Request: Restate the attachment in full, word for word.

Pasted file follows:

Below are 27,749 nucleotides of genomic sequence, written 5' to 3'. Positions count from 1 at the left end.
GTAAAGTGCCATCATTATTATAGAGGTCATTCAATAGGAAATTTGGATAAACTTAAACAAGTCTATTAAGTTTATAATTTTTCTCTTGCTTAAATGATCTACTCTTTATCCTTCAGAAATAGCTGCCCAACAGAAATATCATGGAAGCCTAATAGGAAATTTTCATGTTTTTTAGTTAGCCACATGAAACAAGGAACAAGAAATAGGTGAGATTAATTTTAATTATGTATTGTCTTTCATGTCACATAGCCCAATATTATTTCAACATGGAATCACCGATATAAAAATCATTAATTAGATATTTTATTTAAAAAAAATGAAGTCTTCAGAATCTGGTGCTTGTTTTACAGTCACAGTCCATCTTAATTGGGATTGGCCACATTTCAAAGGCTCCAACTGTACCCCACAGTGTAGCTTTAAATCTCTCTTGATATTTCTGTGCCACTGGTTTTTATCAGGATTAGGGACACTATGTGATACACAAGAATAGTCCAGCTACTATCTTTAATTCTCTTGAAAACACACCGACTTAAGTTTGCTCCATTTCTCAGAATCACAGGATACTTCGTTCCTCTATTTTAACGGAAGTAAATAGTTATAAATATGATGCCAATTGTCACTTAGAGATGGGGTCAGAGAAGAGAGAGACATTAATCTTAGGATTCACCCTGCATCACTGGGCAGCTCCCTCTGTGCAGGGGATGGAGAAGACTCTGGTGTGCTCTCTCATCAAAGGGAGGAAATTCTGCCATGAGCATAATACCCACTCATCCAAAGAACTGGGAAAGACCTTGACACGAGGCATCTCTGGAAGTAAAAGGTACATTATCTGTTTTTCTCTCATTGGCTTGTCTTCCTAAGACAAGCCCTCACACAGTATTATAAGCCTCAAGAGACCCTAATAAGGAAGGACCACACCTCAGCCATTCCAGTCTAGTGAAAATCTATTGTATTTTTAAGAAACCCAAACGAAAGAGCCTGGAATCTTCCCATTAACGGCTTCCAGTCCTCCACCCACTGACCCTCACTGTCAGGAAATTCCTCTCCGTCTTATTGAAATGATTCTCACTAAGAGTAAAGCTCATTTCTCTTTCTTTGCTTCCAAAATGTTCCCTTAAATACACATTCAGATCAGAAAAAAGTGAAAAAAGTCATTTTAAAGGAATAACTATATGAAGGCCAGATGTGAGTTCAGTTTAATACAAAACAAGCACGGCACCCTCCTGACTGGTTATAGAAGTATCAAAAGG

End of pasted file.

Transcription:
Below are 27,749 nucleotides of genomic sequence, written 5' to 3'. Positions count from 1 at the left end.
GTAAAGTGCCATCATTATTATAGAGGTCATTCAATAGGAAATTTGGATAAACTTAAACAAGTCTATTAAGTTTATAATTTTTCTCTTGCTTAAATGATCTACTCTTTATCCTTCAGAAATAGCTGCCCAACAGAAATATCATGGAAGCCTAATAGGAAATTTTCATGTTTTTTAGTTAGCCACATGAAACAAGGAACAAGAAATAGGTGAGATTAATTTTAATTATGTATTGTCTTTCATGTCACATAGCCCAATATTATTTCAACATGGAATCACCGATATAAAAATCATTAATTAGATATTTTATTTAAAAAAAATGAAGTCTTCAGAATCTGGTGCTTGTTTTACAGTCACAGTCCATCTTAATTGGGATTGGCCACATTTCAAAGGCTCCAACTGTACCCCACAGTGTAGCTTTAAATCTCTCTTGATATTTCTGTGCCACTGGTTTTTATCAGGATTAGGGACACTATGTGATACACAAGAATAGTCCAGCTACTATCTTTAATTCTCTTGAAAACACACCGACTTAAGTTTGCTCCATTTCTCAGAATCACAGGATACTTCGTTCCTCTATTTTAACGGAAGTAAATAGTTATAAATATGATGCCAATTGTCACTTAGAGATGGGGTCAGAGAAGAGAGAGACATTAATCTTAGGATTCACCCTGCATCACTGGGCAGCTCCCTCTGTGCAGGGGATGGAGAAGACTCTGGTGTGCTCTCTCATCAAAGGGAGGAAATTCTGCCATGAGCATAATACCCACTCATCCAAAGAACTGGGAAAGACCTTGACACGAGGCATCTCTGGAAGTAAAAGGTACATTATCTGTTTTTCTCTCATTGGCTTGTCTTCCTAAGACAAGCCCTCACACAGTATTATAAGCCTCAAGAGACCCTAATAAGGAAGGACCACACCTCAGCCATTCCAGTCTAGTGAAAATCTATTGTATTTTTAAGAAACCCAAACGAAAGAGCCTGGAATCTTCCCATTAACGGCTTCCAGTCCTCCACCCACTGACCCTCACTGTCAGGAAATTCCTCTCCGTCTTATTGAAATGATTCTCACTAAGAGTAAAGCTCATTTCTCTTTCTTTGCTTCCAAAATGTTCCCTTAAATACACATTCAGATCAGAAAAAAGTGAAAAAAGTCATTTTAAAGGAATAACTATATGAAGGCCAGATGTGAGTTCAGTTTAATACAAAACAAGCACGGCACCCTCCTGACTGGTTATAGAAGTATCAAAAGG